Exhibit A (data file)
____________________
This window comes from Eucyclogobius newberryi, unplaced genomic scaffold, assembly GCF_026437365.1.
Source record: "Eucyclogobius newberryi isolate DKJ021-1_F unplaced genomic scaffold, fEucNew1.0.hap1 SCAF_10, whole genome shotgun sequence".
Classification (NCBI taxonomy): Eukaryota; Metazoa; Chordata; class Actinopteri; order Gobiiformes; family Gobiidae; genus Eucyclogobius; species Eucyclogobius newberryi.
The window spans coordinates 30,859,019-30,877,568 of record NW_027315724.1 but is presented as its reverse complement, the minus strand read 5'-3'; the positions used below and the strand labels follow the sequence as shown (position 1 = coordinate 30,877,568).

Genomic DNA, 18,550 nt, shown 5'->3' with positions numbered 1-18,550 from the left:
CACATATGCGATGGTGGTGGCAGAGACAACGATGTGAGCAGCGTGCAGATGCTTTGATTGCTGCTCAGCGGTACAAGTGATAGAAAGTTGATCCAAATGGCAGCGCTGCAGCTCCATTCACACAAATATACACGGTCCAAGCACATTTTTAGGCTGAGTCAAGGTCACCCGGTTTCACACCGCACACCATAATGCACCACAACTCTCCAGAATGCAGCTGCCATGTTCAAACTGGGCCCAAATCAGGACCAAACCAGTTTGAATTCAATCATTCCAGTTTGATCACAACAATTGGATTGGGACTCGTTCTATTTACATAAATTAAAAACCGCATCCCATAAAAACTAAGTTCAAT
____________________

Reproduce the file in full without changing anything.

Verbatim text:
This window comes from Eucyclogobius newberryi, unplaced genomic scaffold, assembly GCF_026437365.1.
Source record: "Eucyclogobius newberryi isolate DKJ021-1_F unplaced genomic scaffold, fEucNew1.0.hap1 SCAF_10, whole genome shotgun sequence".
Classification (NCBI taxonomy): Eukaryota; Metazoa; Chordata; class Actinopteri; order Gobiiformes; family Gobiidae; genus Eucyclogobius; species Eucyclogobius newberryi.
The window spans coordinates 30,859,019-30,877,568 of record NW_027315724.1 but is presented as its reverse complement, the minus strand read 5'-3'; the positions used below and the strand labels follow the sequence as shown (position 1 = coordinate 30,877,568).

Genomic DNA, 18,550 nt, shown 5'->3' with positions numbered 1-18,550 from the left:
CACATATGCGATGGTGGTGGCAGAGACAACGATGTGAGCAGCGTGCAGATGCTTTGATTGCTGCTCAGCGGTACAAGTGATAGAAAGTTGATCCAAATGGCAGCGCTGCAGCTCCATTCACACAAATATACACGGTCCAAGCACATTTTTAGGCTGAGTCAAGGTCACCCGGTTTCACACCGCACACCATAATGCACCACAACTCTCCAGAATGCAGCTGCCATGTTCAAACTGGGCCCAAATCAGGACCAAACCAGTTTGAATTCAATCATTCCAGTTTGATCACAACAATTGGATTGGGACTCGTTCTATTTACATAAATTAAAAACCGCATCCCATAAAAACTAAGTTCAAT